Antidromic-rectifying gap junctions amplify chemical transmission at functionally mixed electrical-chemical synapses

Nat Commun. 2017 Mar 20;8:14818. doi: 10.1038/ncomms14818.


Neurons communicate through chemical synapses and electrical synapses (gap junctions). Although these two types of synapses often coexist between neurons, little is known about whether they interact, and whether any interactions between them are important to controlling synaptic strength and circuit functions. By studying chemical and electrical synapses between premotor interneurons (AVA) and downstream motor neurons (A-MNs) in the Caenorhabditis elegans escape circuit, we found that disrupting either the chemical or electrical synapses causes defective escape response. Gap junctions between AVA and A-MNs only allow antidromic current, but, curiously, disrupting them inhibits chemical transmission. In contrast, disrupting chemical synapses has no effect on the electrical coupling. These results demonstrate that gap junctions may serve as an amplifier of chemical transmission between neurons with both electrical and chemical synapses. The use of antidromic-rectifying gap junctions to amplify chemical transmission is potentially a conserved mechanism in circuit functions.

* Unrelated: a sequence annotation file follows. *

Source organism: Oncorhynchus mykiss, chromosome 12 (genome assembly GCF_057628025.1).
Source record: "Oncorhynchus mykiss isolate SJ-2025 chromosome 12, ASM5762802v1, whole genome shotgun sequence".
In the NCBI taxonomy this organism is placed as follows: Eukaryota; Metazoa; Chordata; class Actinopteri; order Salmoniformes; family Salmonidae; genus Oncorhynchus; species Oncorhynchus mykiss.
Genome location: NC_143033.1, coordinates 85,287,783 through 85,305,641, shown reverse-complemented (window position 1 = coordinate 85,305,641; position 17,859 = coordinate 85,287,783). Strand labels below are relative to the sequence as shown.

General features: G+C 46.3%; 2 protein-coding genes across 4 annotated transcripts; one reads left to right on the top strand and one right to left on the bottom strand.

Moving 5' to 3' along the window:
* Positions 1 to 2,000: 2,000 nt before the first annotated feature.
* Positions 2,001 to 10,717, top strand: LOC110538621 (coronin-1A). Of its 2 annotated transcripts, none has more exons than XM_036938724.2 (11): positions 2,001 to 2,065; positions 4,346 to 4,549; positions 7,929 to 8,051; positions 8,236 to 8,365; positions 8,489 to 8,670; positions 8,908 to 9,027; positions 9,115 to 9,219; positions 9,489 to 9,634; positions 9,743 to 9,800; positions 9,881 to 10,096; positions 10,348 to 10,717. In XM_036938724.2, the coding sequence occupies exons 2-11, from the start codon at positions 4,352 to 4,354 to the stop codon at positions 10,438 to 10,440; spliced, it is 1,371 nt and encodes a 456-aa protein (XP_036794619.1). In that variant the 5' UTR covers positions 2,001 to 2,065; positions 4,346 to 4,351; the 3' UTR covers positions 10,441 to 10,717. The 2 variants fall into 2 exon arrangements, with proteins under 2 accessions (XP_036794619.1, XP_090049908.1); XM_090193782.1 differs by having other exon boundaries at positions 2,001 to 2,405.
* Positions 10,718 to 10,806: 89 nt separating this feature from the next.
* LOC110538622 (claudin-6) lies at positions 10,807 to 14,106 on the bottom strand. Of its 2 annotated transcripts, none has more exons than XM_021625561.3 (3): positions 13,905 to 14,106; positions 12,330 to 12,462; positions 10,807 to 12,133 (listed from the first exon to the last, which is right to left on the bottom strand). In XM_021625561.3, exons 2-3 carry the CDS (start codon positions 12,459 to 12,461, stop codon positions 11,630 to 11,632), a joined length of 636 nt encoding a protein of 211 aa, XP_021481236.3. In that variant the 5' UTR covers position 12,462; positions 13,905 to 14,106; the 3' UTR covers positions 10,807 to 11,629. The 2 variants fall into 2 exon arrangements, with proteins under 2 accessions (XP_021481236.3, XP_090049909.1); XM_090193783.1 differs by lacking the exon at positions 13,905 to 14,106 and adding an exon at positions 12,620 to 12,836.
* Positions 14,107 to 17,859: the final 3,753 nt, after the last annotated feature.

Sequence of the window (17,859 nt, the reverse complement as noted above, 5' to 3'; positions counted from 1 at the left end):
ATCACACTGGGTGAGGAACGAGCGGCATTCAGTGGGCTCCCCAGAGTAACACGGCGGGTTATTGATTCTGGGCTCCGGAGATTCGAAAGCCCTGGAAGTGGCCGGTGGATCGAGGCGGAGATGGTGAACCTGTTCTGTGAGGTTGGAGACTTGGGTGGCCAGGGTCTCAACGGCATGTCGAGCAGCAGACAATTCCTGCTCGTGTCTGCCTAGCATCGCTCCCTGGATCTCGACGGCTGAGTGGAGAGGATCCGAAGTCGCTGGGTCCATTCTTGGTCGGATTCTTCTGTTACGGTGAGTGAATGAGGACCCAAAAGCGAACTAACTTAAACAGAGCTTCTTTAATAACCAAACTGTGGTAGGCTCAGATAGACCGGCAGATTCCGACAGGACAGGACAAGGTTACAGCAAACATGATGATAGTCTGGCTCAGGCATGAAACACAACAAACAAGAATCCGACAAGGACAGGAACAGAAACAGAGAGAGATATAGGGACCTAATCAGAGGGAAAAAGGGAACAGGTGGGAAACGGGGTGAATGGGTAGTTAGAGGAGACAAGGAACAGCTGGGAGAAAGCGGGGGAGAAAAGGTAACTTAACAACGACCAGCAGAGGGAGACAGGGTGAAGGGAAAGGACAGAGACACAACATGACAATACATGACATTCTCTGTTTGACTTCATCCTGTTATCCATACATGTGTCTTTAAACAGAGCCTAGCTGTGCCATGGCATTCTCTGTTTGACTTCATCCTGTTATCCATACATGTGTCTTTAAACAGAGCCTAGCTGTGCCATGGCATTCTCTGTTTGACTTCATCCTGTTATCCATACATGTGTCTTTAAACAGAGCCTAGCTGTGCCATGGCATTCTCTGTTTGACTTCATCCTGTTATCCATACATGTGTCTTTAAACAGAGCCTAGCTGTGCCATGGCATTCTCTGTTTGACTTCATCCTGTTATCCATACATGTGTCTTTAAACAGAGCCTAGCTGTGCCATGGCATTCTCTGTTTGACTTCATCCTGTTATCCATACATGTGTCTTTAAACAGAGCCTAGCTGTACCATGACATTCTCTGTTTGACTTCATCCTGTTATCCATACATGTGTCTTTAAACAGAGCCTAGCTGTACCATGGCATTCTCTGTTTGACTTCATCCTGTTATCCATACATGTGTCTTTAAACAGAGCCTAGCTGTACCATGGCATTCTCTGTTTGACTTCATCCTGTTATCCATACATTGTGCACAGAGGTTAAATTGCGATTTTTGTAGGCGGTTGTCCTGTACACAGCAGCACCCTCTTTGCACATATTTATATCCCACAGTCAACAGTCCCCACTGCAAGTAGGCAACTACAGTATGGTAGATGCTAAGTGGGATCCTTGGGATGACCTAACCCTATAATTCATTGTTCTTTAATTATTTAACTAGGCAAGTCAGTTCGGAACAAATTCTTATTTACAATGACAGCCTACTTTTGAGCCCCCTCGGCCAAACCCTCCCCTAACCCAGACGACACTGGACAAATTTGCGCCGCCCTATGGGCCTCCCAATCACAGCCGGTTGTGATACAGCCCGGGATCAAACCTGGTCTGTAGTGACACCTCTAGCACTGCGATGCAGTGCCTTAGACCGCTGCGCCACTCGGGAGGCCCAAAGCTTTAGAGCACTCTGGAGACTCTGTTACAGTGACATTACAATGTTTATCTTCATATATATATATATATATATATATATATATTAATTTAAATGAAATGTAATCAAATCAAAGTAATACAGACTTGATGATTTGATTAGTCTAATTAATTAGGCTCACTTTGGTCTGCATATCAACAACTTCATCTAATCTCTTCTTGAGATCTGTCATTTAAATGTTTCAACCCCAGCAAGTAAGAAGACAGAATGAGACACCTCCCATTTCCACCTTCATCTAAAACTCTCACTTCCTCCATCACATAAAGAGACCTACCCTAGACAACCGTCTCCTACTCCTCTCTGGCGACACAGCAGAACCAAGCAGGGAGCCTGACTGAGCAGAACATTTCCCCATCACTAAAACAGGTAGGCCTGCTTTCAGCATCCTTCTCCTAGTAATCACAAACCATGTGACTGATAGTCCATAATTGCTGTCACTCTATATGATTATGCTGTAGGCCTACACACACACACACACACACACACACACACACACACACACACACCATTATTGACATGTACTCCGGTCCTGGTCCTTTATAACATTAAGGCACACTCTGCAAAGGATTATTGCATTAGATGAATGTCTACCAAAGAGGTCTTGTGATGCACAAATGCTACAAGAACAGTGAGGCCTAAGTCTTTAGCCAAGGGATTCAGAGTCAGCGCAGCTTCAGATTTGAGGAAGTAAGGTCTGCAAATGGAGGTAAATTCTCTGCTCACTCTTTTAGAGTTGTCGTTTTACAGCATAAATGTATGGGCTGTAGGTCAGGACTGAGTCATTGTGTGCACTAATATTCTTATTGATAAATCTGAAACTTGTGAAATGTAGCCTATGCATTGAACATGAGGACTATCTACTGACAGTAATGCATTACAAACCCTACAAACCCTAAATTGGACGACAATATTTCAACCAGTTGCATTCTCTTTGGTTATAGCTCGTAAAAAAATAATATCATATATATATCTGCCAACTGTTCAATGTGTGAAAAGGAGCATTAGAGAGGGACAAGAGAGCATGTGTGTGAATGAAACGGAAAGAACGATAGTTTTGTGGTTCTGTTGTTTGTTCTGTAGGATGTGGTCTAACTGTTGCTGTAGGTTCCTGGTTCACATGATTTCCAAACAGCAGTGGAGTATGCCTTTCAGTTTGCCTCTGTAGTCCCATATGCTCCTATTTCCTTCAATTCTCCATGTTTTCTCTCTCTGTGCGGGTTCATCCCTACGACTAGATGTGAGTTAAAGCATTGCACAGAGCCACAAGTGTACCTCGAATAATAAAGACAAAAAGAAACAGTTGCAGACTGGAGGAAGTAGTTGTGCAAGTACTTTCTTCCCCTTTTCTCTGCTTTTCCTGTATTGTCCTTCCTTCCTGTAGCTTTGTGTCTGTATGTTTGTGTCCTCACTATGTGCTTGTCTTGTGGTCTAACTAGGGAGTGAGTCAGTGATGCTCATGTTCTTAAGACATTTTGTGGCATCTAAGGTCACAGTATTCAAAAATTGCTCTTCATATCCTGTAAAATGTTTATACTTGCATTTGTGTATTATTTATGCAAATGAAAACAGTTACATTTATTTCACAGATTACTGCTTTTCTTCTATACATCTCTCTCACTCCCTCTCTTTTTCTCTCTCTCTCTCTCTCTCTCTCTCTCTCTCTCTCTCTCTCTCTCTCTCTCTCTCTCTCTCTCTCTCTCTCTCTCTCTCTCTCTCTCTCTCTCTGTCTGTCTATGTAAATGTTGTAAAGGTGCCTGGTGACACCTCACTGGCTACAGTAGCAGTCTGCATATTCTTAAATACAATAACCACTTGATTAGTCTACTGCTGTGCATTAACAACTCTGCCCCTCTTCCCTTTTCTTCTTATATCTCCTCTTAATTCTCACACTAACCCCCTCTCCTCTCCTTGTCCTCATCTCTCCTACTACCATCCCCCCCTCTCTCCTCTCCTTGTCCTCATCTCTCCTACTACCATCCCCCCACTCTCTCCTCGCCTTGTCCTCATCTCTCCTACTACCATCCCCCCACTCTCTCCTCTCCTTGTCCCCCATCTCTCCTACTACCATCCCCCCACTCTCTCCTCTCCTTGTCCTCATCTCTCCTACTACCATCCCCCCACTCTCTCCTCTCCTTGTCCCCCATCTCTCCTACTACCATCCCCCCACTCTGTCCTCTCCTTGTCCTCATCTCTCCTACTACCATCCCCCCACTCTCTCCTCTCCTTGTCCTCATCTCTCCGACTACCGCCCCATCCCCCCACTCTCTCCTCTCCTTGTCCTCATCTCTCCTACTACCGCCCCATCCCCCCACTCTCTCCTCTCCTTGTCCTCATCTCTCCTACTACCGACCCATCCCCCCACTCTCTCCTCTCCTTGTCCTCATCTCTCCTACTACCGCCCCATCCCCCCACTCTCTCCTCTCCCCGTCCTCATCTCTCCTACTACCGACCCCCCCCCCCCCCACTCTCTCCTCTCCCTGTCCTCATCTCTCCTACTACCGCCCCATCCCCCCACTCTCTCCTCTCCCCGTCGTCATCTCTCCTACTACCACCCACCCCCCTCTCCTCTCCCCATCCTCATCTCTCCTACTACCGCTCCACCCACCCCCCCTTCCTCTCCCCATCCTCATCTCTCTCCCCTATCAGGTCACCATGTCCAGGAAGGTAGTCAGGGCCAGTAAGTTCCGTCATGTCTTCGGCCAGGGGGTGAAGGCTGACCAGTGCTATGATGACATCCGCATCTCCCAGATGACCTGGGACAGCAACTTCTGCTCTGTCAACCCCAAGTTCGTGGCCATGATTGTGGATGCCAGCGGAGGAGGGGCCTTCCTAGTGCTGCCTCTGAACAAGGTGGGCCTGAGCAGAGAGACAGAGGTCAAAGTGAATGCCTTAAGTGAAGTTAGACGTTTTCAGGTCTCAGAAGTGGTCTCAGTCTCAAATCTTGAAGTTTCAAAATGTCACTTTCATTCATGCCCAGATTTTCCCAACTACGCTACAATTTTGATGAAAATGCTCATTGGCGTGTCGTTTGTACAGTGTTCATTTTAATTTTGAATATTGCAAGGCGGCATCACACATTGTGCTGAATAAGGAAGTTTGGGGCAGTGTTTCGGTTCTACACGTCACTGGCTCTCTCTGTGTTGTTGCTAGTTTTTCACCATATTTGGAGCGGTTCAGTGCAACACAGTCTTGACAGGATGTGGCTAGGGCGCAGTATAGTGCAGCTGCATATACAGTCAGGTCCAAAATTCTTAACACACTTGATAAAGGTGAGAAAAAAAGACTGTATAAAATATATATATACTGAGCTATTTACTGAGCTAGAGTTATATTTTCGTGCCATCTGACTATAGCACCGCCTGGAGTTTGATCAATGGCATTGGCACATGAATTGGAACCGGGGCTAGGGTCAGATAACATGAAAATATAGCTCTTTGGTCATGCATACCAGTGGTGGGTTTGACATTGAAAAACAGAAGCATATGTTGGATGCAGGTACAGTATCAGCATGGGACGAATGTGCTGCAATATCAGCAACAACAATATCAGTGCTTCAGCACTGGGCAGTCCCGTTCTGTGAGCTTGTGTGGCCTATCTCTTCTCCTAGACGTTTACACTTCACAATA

Publication types

  • Research Support, N.I.H., Extramural
  • Research Support, U.S. Gov't, Non-P.H.S.

MeSH terms

  • Animals
  • Caenorhabditis elegans / genetics
  • Caenorhabditis elegans / metabolism
  • Caenorhabditis elegans / physiology*
  • Caenorhabditis elegans Proteins / genetics
  • Caenorhabditis elegans Proteins / metabolism
  • Electrical Synapses / physiology*
  • Gap Junctions / physiology*
  • Interneurons / physiology
  • Models, Neurological
  • Motor Neurons / physiology
  • Mutation
  • Synapses / physiology*
  • Synaptic Potentials / physiology
  • Synaptic Transmission / physiology*


  • Caenorhabditis elegans Proteins